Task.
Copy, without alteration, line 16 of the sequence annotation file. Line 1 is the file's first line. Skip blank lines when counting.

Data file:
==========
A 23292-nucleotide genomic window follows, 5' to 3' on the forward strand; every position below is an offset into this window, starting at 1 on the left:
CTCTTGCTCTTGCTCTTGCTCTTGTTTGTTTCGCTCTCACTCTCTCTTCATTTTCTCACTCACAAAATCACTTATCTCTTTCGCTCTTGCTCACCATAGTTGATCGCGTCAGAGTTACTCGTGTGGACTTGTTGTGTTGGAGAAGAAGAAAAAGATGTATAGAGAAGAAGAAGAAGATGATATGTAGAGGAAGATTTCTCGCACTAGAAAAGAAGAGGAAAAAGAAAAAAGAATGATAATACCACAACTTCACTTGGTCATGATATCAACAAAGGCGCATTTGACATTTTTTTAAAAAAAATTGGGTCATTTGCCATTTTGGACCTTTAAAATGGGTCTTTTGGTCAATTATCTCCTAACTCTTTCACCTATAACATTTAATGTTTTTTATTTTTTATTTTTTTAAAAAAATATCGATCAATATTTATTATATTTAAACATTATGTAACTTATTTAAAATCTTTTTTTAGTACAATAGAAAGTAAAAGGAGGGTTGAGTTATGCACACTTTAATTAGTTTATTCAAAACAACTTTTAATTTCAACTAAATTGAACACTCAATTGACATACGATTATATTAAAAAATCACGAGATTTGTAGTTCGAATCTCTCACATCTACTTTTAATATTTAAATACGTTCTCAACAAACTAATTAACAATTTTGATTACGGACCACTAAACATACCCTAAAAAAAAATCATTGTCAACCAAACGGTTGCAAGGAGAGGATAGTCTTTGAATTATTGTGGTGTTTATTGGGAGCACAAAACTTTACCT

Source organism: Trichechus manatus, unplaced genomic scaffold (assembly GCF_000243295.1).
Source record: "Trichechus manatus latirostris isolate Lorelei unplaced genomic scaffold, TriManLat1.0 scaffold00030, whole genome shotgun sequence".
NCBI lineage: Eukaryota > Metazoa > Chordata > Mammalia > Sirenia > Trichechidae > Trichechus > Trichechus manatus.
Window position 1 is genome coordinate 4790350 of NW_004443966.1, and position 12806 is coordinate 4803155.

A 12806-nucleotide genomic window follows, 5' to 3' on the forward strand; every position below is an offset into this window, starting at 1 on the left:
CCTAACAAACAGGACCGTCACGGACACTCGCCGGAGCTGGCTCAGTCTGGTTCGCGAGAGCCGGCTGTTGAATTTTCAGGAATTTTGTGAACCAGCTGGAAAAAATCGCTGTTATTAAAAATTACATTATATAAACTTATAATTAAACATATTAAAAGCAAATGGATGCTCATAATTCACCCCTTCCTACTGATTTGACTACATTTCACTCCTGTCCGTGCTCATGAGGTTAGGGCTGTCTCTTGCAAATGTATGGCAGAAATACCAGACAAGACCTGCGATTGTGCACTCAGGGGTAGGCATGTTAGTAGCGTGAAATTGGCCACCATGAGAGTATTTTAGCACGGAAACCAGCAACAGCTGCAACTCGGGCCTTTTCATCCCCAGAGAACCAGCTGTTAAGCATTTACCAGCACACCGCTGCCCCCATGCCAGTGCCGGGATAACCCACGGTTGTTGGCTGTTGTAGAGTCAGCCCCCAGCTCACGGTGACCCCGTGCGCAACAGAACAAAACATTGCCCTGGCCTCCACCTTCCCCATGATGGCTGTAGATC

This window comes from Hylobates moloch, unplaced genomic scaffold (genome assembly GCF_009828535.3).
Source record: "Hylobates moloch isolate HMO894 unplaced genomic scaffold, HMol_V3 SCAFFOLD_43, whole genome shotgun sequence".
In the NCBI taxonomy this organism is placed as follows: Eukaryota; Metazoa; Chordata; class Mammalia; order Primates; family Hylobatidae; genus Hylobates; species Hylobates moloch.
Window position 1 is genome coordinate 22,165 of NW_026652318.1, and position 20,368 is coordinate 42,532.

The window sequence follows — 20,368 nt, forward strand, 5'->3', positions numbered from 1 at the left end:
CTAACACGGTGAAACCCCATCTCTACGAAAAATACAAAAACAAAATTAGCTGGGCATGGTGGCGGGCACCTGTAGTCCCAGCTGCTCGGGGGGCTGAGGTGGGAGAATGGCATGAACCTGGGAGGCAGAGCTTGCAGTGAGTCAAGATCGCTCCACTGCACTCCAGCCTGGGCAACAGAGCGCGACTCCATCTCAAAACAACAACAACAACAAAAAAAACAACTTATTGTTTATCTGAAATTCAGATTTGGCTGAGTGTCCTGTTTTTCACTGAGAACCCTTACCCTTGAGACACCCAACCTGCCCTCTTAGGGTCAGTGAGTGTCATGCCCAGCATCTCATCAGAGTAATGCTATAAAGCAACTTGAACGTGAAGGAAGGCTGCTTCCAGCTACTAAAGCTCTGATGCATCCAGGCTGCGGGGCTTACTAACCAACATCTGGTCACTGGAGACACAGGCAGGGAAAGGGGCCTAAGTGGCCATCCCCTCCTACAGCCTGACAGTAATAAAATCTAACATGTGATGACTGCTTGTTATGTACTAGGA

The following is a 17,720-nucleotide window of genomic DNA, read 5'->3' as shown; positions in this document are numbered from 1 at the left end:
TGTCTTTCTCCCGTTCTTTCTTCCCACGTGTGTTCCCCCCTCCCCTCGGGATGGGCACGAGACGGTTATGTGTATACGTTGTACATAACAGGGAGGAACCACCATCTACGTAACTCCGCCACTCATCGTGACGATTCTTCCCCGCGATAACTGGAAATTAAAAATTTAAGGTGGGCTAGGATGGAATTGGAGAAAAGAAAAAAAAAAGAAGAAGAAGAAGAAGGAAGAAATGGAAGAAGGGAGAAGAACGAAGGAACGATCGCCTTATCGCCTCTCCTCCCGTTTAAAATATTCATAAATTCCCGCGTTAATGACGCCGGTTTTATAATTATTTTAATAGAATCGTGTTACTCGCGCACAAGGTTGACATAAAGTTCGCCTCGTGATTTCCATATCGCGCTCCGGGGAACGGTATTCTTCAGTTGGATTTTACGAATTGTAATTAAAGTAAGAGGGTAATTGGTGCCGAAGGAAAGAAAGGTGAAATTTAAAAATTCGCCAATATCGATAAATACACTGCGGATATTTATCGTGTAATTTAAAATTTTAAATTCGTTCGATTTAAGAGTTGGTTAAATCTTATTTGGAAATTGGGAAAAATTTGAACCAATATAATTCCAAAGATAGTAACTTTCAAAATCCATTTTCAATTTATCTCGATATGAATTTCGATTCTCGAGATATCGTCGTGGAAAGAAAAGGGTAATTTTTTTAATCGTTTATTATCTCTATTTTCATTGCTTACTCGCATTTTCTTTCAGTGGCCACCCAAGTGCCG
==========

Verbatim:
TGTCTTTCTCCCGTTCTTTCTTCCCACGTGTGTTCCCCCCTCCCCTCGGGATGGGCACGAGACGGTTATGTGTATACGTTGTACATAACAGGGAGGAACCACCATCTACGTAACTCCGCCACTCATCGTGACGATTCTTCCCCGCGATAACTGGAAATTAAAAATTTAAGGTGGGCTAGGATGGAATTGGAGAAAAGAAAAAAAAAAGAAGAAGAAGAAGAAGGAAGAAATGGAAGAAGGGAGAAGAACGAAGGAACGATCGCCTTATCGCCTCTCCTCCCGTTTAAAATATTCATAAATTCCCGCGTTAATGACGCCGGTTTTATAATTATTTTAATAGAATCGTGTTACTCGCGCACAAGGTTGACATAAAGTTCGCCTCGTGATTTCCATATCGCGCTCCGGGGAACGGTATTCTTCAGTTGGATTTTACGAATTGTAATTAAAGTAAGAGGGTAATTGGTGCCGAAGGAAAGAAAGGTGAAATTTAAAAATTCGCCAATATCGATAAATACACTGCGGATATTTATCGTGTAATTTAAAATTTTAAATTCGTTCGATTTAAGAGTTGGTTAAATCTTATTTGGAAATTGGGAAAAATTTGAACCAATATAATTCCAAAGATAGTAACTTTCAAAATCCATTTTCAATTTATCTCGATATGAATTTCGATTCTCGAGATATCGTCGTGGAAAGAAAAGGGTAATTTTTTTAATCGTTTATTATCTCTATTTTCATTGCTTACTCGCATTTTCTTTCAGTGGCCACCCAAGTGCCG